Annual Biocultural Blitz
Held in the Hawaii Experimental Tropical Forest Unit of Pu'uwa'awa'a. This event hosts about 250 4th graders from the West side of Hawai'i Island, giving them the opportunity to learn about and connect to their landscapes
Laupāhoehoe Community Public Charter School Biocultural Education Program
A long-term partnership between LCPCS and Ulu Lehulehu, that includes both classroom and field site visits that focus on the cultural and biological significance of ʻōhiʻa, connection to place, and stewardship
I ka wā ma mua, i ka wā ma hope
Twice the former Kupu Conservation Leadership Development Program (CLDP) Intern with Ulu Lehulehu and the USDA Forest Service. She is currently developing a capstone master's project that entails a 10 year state-wide urban and community forest plan for Ulu Lehulehu that supports ʻōhiʻa in urban landscapes
Prior to the influx of ROD, Ulu Lehulehu actively planted ʻōhiʻa in schools and building spaces & hosted propogated ʻōhiʻa giveaways. In a pono approach to help prevent the spread of ROD, such activities has currently ceased.
We hope to one day resume those practices
The ʻōhiʻa tree, Metrosideros polymorpha, is the most bioculturally important tree species in Hawai‘i. The backbone of Hawaiʻi’s native forests and watersheds, it covers more than one million acres statewide, and is a foundational element in Hawaiian traditional knowledge systems and cultural practices.
ʻŌhiʻa has been steadily disappearing from our landscape due to land-use changes (deforestation and development), expansion of invasive species, diseases such as the Puccinia rust, and most recently the Ceratocystis fungal wilt (Rapid ʻŌhiʻa Death or ROD), which represents a potentially devastating threat to the health of our forests statewide. In the face of ROD and these other threats, the need for public awareness and support of the conservation and protection of our ʻōhiʻa forests is great.
Ulu Lehulehu – Million ʻŌhiʻa Initiative bridges science, culture, and community to develop and strengthen people’s relationships with and create vibrant landscapes abundant in ʻōhiʻa through four integrative approaches:
K-12 classroom and field-based biocultural education, community outreach, native forest restoration, and urban forestry.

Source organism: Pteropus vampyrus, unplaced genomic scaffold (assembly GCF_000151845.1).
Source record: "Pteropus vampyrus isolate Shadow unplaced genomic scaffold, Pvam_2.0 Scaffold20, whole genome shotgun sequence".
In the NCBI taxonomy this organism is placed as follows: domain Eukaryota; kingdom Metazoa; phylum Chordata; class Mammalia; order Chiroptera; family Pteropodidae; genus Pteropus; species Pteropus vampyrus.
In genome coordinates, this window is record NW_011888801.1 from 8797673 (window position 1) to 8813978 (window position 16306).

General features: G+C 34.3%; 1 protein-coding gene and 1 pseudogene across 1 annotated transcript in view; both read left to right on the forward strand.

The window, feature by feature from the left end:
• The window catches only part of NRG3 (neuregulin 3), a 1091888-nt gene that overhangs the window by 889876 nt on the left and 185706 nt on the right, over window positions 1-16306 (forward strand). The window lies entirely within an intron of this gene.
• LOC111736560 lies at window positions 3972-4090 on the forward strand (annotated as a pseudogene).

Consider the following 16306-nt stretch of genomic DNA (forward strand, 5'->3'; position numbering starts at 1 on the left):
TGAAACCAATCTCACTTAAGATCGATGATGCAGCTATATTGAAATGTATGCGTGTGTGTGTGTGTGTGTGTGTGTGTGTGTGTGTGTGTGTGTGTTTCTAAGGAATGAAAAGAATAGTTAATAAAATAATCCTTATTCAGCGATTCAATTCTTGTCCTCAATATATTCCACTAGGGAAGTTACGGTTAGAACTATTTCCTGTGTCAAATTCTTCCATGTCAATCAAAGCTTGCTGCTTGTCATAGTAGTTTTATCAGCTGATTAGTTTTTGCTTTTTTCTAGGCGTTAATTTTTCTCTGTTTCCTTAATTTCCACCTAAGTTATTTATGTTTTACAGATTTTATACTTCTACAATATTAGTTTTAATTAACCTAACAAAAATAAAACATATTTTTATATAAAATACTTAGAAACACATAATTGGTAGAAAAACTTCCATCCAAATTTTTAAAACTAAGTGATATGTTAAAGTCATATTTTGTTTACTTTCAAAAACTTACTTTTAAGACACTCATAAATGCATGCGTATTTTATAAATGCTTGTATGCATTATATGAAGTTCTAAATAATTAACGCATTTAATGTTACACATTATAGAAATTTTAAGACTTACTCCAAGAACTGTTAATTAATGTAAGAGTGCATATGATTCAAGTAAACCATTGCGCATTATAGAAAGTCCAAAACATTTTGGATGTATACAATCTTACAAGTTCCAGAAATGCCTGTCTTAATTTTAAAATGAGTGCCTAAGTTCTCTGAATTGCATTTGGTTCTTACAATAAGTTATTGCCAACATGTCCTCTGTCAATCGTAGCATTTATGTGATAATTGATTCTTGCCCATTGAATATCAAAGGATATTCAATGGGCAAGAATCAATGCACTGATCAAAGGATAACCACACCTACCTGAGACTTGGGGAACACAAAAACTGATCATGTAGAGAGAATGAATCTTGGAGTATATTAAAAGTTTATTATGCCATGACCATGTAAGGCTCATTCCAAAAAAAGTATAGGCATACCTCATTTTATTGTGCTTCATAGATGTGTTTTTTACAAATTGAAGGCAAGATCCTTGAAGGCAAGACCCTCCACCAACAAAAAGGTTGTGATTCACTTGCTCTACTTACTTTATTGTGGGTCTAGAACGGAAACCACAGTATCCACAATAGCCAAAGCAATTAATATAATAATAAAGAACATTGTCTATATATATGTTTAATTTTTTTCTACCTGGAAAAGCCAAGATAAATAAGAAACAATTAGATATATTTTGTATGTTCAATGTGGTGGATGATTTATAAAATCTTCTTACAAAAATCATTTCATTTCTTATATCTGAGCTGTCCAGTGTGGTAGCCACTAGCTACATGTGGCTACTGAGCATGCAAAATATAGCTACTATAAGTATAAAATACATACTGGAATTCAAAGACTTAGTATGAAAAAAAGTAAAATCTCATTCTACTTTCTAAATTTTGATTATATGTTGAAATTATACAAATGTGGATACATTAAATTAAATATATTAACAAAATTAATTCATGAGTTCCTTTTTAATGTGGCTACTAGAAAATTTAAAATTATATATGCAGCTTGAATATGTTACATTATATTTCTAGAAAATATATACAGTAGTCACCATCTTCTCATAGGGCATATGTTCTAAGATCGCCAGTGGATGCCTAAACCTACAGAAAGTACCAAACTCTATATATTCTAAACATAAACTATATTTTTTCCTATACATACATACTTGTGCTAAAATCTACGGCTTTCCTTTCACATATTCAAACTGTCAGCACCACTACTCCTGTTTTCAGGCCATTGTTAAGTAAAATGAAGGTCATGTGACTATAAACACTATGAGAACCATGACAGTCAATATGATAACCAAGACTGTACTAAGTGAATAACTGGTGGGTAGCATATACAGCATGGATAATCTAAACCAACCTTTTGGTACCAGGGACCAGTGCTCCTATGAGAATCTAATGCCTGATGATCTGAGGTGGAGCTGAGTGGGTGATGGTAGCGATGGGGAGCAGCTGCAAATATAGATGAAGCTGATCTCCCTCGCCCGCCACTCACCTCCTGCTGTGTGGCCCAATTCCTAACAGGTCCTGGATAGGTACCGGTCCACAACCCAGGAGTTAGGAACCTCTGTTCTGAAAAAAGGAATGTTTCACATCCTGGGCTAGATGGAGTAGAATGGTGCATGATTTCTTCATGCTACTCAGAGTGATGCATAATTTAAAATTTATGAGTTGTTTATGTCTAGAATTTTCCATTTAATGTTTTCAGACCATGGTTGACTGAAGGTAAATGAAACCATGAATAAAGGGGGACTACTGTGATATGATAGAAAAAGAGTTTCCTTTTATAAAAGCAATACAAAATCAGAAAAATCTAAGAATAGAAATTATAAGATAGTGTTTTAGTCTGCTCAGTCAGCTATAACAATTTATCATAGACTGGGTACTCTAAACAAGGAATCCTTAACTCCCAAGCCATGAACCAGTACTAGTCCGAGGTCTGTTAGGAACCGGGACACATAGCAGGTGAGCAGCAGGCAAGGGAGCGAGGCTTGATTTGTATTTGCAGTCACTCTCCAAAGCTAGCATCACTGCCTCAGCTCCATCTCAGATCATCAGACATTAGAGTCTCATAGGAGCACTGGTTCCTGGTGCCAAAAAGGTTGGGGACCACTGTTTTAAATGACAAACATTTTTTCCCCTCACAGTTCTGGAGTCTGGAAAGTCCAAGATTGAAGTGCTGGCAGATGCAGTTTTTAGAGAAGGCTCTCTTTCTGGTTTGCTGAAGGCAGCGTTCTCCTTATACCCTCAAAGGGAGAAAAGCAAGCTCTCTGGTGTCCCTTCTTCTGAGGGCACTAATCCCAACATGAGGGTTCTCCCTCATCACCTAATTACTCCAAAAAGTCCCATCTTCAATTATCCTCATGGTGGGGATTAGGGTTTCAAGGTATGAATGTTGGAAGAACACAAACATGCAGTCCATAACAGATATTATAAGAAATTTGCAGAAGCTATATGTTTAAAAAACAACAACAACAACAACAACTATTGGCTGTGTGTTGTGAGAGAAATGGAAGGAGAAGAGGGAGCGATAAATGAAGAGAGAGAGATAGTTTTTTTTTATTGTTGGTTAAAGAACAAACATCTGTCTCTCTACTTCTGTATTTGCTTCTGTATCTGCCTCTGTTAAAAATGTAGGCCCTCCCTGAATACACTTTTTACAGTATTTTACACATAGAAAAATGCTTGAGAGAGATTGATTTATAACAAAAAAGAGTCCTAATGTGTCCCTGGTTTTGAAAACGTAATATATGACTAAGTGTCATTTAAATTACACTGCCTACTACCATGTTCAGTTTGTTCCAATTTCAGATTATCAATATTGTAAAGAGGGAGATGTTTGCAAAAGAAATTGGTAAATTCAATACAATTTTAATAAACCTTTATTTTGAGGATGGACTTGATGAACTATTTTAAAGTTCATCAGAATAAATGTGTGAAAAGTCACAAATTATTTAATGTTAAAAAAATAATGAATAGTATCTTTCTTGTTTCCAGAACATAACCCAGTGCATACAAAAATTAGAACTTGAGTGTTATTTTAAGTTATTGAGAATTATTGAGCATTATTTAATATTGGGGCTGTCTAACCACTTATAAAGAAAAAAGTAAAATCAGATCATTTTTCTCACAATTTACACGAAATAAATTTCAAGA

By connecting communities with ʻōhiʻa, Ulu Lehulehu seeks to inspire Hawaiʻi’s communities to be aware, responsible, engaged, and motivated stewards involved in the conservation and protection of the natural and cultural resources of our island home.
Host Booths and Table at Public Events, While Assisting the Rapid ʻŌhiʻa Death (ROD) Working Group in Providing ROD Outreach
Annual Merrie Monarch Hula Festival held in Hilo, Hawai'i
ʻŌhiʻa Love Fest
celebrates ʻōhiʻa trees and promotes Rapid ʻŌhiʻa Death awareness
celebrating the health of the planet and building communities relationships with ʻōhiʻa
ʻŌhiʻa Common Garden
Located in an area of the Hawaii Experimental Tropical Forest Laupāhoehoe Unit, the ʻŌhiʻa Common Garden is home to approximately 500 ʻōhiʻa trees of different varieties and supports ʻōhiʻa resilience and education
Ulu Lehulehu Seed Bank
Supports the ʻŌhiʻa Love Seed Banking Project and related partners as a response to Rapid ʻŌhiʻa Death. Accepting ʻōhiʻa seed collections at the USDA Forest Service Institute of Pacific Island Forestry (IPIF) in Hilo, HI
Provide Research Support:
The ROD Resistance Project
The mission is to identify Rapid ʻŌhiʻa Death (ROD) resistant genetic types of ʻōhiʻa to support the restoration of ROD impacted ʻōhiʻa forests
Ambrosia Beetle Research
Monitor and bring up-to-date information on the diversity and distribution of ambrosia beetles. As ambrosia beetles may play an important role in the spread of ROD